Base affirmative action on needs, not race, govt urged
PETALING JAYA: While affirmative action shouldn’t be done away with completely, it should be prefaced on needs rather than race, say two prominent Malaysians.
Speaking at an online forum on the legacy of the New Economic Policy (NEP), former finance ministry secretary-general Mohd Sheriff Kassim and former CIMB group chairman Nazir Razak both agreed that Malays are now more capable of finding their own success than they were 50 years ago when the policy was introduced.
“The policy of preferential treatment (of Malays) should be reviewed so that they will be encouraged to compete on their own merit,” said Sheriff.
“From what I’ve observed, young Malays don’t like to apply for office jobs like in the old days, they prefer the rough and tumble of doing their own thing. With the digital transformation in this country, I see them doing amazing things to earn a living in partnership with their friends.”
He said the upcoming 12th Malaysia Plan (12MP), which is slated to be tabled in October, is a perfect opportunity for the country to change its course.
“Hopefully, when the 12MP is tabled, the government will announce the Shared Prosperity Vision 2030 to do away with the negative aspects of social engineering and focus instead on inclusive policies based on needs instead of race.”
Sheriff said that some groups, through no fault of their own, need government intervention in order to improve their circumstances, and should instead be the ones who are offered improved opportunities.
Nazir said the NEP’s extension in 1990 coincided with a bull run in the stock market, which allowed Bumiputeras to take advantage of the 30% corporate equity target the government implemented under the programme.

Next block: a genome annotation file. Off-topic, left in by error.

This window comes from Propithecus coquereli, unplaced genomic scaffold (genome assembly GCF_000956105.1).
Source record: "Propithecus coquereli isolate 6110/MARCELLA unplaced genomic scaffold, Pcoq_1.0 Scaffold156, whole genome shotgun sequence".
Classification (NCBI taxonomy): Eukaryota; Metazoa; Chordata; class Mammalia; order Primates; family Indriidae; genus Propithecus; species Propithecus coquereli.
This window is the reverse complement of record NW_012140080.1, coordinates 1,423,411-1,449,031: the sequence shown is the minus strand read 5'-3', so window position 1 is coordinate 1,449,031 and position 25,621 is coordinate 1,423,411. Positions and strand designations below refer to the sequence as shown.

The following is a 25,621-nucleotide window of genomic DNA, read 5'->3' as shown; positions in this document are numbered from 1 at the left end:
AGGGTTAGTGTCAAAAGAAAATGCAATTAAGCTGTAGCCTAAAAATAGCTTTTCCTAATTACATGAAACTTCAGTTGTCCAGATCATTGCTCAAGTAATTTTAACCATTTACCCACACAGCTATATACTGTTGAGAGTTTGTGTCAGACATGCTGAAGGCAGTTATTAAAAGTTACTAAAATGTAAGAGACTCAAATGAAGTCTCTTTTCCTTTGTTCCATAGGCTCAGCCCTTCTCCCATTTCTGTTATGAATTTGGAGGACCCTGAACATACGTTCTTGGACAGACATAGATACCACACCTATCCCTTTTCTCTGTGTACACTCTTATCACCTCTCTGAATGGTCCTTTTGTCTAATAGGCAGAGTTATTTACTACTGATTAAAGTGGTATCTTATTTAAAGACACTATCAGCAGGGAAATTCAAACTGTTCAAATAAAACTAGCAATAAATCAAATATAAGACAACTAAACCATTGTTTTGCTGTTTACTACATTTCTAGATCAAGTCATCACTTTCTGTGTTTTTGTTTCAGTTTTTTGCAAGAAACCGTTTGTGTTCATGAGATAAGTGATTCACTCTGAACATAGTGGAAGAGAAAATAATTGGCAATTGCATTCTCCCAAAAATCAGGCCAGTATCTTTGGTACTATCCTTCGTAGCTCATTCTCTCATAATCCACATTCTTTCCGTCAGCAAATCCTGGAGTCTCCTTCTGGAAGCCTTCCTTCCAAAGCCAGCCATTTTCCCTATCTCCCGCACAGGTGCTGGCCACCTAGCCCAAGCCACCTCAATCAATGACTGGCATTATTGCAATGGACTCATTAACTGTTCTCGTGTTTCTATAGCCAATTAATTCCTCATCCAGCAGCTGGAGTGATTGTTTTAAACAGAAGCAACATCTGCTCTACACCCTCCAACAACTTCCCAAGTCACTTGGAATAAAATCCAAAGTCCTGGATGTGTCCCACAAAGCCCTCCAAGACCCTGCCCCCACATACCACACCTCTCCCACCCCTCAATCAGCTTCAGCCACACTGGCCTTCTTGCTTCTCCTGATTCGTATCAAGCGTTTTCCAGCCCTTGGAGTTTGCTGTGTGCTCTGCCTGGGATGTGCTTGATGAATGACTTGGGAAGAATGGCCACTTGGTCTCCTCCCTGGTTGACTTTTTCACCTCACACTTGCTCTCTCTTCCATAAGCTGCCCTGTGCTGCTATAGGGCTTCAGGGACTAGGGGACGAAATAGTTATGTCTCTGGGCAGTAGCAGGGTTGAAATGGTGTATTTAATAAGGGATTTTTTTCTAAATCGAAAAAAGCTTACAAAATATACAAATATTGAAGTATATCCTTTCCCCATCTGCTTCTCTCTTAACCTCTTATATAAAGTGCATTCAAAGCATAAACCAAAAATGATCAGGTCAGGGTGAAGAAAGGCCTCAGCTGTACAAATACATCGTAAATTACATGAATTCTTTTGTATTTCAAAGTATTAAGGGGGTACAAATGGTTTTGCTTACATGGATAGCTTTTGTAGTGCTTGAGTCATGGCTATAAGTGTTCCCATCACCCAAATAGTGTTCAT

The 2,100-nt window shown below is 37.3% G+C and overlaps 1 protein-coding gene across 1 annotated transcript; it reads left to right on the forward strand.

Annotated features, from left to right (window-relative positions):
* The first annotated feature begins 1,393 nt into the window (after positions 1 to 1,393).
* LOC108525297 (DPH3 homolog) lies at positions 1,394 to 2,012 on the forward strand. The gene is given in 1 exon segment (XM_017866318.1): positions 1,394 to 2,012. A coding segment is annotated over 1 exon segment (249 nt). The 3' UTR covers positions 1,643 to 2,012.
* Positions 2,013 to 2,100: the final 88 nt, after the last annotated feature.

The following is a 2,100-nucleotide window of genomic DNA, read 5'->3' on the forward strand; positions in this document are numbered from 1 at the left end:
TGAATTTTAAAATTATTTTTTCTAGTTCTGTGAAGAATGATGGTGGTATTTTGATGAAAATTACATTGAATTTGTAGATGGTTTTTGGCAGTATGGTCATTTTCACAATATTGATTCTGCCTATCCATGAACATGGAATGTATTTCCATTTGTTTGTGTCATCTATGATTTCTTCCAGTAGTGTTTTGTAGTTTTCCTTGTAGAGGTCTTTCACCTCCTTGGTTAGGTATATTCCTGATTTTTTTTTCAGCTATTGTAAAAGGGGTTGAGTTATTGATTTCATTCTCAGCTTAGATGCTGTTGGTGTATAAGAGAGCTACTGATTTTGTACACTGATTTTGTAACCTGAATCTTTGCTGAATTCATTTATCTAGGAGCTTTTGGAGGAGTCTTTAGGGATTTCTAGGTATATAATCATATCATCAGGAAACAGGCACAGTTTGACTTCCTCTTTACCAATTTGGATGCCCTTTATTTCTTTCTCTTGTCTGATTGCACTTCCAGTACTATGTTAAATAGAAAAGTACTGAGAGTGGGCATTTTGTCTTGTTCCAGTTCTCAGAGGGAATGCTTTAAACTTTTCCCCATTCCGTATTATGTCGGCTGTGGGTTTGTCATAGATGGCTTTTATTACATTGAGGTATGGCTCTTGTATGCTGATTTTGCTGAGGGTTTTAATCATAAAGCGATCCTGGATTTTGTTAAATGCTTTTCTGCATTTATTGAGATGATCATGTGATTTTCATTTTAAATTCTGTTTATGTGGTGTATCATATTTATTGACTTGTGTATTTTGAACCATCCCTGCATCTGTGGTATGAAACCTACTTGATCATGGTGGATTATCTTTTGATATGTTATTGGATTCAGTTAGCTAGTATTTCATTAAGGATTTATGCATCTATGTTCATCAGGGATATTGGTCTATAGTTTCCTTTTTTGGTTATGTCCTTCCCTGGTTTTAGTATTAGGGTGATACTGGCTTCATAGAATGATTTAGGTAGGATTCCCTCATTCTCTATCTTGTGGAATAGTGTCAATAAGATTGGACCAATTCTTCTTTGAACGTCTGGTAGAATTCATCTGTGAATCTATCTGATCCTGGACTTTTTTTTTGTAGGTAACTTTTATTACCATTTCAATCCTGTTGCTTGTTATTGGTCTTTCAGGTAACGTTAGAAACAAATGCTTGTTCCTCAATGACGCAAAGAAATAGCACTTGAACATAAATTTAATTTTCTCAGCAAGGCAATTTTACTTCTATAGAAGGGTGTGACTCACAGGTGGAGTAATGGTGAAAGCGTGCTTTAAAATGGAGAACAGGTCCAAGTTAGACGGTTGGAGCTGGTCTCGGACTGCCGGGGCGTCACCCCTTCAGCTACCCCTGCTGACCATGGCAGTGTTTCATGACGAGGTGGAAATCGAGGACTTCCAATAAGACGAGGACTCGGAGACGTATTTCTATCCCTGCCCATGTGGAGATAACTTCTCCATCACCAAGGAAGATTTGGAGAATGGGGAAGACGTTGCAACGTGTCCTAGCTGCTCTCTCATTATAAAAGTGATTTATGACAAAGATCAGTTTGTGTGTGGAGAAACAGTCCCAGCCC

“You didn’t need to work very hard (to get rich), you just needed to get some shares at a discount from the government or non-Malay community … hard work became optional for Malays.”
He said that removing race-based advantages would even be welcomed by many fellow Malay business leaders, as “they’re fed up of being seen as beneficiaries of a handicap”.
However, reforms have been difficult to implement, he said, as a “small but powerful” group who reaps the rewards of the NEP through high-ranking appointments and preferential treatment for contracts has been a staunch opponent. FMT
PETLAING JAYA: Government-linked companies (GLCs) are in urgent need of reform, and such action should include the shutting down of those which are not performing, Mohd Sheriff Kassim said.
The former finance ministry secretary-general said that while some of these GLCs played an important role in the country, too many had become non-essential and, worse, damaging.
“Some GLCs are important because of their development roles and strategic importance to the economy. The top 20 GLCs are also a good training ground for Malays to become corporate executives and should be retained,” he explained during a webinar on the legacy of the New Economic Policy (NEP).
“However, those that are non-essential and non-performing should be shut down, as they are taking away from the private sector because of the unfair competition. Many of these bad GLCs are not self-funded.”
He said this was particularly true of small GLCs that operate at state level.
Sheriff also lamented the way politics had become intertwined with the economy through these GLCs.
“Lately, some have become too politically-connected through the appointment of board positions.
“The country’s reputation for corporate practices will worsen if the politicisation of GLCs is not stopped,” he warned. FMT
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